Osteopathic philosophy is based on the idea that the body works best when it moves as nature intended.
FROM THE BEGINNING
Birthing is physically demanding for the baby due to structural adaptive changes that take place. These structural changes are usually, but not always, self-correcting soon after birth, leaving behind varying degrees of potentially problematic restrictions.
During birth the bones of the skull overlap and a significant amount of force goes though the baby’s neck, potentially irritating the nerves in the upper neck. These nerves interconnect with digestive function as well as muscles and joints of the head and neck, potentially contributing to issues such as colic or constipation, headaches and neck pain. Limited neck movement in a baby can lead to many other issues, including feeding problems and fat spots on the head. Pressure on the forming skull can also lead to trouble sleeping, irritability and recurrent ear infections.
As children grow, other problems may become apparent due to earlier stresses and strains and the rough and tumble of childhood. The rapid growth spurt of puberty, the effects of sports activities, hunching over computers or carrying school bags, can also place extra demands on a child’s body which, if left untreated, may lead to pain and functional difficulties later in life.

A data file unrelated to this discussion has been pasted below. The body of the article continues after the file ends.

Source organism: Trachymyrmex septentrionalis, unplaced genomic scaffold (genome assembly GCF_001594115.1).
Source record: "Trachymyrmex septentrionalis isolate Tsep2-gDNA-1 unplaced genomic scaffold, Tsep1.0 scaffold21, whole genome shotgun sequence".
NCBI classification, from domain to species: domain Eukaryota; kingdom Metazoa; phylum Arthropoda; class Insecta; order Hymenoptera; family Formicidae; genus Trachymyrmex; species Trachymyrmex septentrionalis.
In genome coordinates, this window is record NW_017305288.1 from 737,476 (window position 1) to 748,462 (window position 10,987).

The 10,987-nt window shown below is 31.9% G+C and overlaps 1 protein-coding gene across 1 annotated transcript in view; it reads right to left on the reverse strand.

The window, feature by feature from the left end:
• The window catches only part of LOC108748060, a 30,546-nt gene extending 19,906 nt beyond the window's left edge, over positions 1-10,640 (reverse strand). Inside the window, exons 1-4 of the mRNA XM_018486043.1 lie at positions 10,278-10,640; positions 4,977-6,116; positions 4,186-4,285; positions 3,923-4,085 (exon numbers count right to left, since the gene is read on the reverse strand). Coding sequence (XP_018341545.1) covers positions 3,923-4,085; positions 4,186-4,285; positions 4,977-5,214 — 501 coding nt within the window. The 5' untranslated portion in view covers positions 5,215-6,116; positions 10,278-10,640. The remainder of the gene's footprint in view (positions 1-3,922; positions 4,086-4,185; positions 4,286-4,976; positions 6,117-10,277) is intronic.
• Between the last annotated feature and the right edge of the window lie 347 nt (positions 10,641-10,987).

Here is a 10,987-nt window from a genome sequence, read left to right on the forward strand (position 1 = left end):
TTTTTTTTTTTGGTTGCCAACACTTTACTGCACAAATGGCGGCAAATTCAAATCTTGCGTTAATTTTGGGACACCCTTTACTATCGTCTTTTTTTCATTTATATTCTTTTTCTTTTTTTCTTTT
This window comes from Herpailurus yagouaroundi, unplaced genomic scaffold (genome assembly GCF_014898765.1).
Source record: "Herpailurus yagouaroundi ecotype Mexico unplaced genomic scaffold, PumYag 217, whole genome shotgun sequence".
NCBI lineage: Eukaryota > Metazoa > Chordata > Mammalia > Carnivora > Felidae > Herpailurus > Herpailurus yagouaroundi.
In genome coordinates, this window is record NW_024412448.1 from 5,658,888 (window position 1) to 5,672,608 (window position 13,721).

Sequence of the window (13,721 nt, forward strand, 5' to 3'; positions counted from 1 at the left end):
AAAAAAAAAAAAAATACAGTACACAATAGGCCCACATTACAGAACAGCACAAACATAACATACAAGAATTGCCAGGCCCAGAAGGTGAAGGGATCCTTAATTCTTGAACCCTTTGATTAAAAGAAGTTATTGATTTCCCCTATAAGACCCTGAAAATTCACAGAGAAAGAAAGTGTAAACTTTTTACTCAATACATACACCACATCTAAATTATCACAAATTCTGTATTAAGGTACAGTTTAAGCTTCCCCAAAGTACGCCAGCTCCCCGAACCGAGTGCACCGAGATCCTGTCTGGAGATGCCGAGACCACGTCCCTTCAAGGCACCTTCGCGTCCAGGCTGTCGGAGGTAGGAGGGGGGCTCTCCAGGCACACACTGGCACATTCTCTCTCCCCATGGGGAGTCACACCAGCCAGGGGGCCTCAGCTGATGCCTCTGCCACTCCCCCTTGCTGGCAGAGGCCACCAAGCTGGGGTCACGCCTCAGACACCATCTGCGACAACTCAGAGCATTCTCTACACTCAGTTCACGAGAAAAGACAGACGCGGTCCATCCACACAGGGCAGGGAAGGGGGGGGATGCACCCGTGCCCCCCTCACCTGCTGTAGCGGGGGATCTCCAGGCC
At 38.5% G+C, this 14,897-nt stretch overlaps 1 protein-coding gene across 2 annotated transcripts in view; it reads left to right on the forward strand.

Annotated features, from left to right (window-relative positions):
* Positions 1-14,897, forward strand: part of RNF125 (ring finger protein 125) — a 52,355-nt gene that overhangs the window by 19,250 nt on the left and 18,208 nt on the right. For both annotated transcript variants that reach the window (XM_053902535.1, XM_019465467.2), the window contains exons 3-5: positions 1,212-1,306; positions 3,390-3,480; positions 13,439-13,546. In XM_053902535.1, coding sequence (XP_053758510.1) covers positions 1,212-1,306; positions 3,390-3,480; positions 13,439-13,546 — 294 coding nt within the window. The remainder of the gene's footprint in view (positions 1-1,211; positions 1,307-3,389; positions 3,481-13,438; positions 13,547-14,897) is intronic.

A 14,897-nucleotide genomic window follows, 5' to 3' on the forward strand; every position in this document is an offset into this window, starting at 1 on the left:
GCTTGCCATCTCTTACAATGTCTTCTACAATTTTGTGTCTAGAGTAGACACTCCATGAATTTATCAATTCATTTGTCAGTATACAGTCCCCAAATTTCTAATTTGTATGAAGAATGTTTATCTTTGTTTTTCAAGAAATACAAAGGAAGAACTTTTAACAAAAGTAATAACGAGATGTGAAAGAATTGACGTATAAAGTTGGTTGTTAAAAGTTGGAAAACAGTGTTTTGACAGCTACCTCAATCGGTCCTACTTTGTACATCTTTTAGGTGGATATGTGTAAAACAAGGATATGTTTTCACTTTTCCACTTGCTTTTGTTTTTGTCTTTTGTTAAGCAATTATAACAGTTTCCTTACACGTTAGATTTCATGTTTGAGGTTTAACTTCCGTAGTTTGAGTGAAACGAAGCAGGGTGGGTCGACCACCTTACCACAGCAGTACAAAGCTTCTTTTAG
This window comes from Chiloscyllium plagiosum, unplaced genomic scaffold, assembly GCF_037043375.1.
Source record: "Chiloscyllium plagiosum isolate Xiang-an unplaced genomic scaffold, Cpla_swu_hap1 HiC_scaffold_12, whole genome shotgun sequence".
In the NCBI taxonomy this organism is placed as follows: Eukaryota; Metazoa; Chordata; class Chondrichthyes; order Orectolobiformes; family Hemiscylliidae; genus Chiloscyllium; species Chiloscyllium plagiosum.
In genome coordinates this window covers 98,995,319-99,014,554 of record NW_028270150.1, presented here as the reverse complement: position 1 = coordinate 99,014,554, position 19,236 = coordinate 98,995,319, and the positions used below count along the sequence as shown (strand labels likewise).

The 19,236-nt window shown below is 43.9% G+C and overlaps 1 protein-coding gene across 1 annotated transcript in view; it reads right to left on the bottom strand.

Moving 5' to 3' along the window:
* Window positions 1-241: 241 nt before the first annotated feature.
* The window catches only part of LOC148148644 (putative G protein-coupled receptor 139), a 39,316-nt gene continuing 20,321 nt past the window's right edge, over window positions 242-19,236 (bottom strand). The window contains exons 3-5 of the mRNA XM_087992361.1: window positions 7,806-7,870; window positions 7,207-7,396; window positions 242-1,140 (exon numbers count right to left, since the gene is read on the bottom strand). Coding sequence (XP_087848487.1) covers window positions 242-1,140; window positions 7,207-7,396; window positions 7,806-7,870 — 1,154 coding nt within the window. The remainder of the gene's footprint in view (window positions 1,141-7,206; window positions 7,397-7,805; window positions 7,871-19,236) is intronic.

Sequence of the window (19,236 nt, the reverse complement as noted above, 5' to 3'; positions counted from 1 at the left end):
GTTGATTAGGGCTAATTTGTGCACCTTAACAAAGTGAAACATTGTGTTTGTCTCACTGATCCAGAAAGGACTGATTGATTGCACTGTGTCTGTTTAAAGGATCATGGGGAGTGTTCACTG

ROLE OF THE PAEDIATRIC OSTEOPATH
For these reasons, a visit to a paediatric osteopath is worth considering after birth or later. Health is the most important thing that we wish for children.
Osteopaths are trained to assess and treat musculoskeletal stress and strain in the body. Osteopathic training involves a four- to five-year Bachelor of Science Honours degree with extensive clinical training in anatomy, physiology, orthopaedics, neurology, biomechanics and clinical methods from the outset. Paediatric osteopathic training is usually undertaken at a post-graduate level and takes two years to complete at the Osteopathic Centre for Children (OCC) in London. Osteopaths are also committed to continuing professional development. The term paediatric indicates the osteopath’s specialised knowledge and experience in treating infants and children.
WHAT TO EXPECT
When your baby or child sees the osteopath, the first process is getting acquainted with the child. The osteopath may show them an interesting toy, or ask the parent to read him/her a story.
There are clinical processes that all osteopaths follow, regardless of their clinical focus, before they provide treatment. The osteopath will take a thorough health history and perform an examination that includes observation, a gentle structural examination with skilled palpation (touching) to assess the whole body (not just the head), to determine whether there may be a physical component to your child’s current symptoms. Then your osteopath will discuss a proposed treatment plan.
Treatment is undertaken with the patient lying on their back, or sitting if the child is more settled in that position, while the osteopath gently palpates relevant areas of the body such as the head, back, sacrum (base of the spine) and any sites of pain or dysfunction. In the process of examination, osteopaths will run their fingers over the joints between the bones in the head to find out whether there is any irregularity of motion or shape or imbalance in the structure of the bones of the head.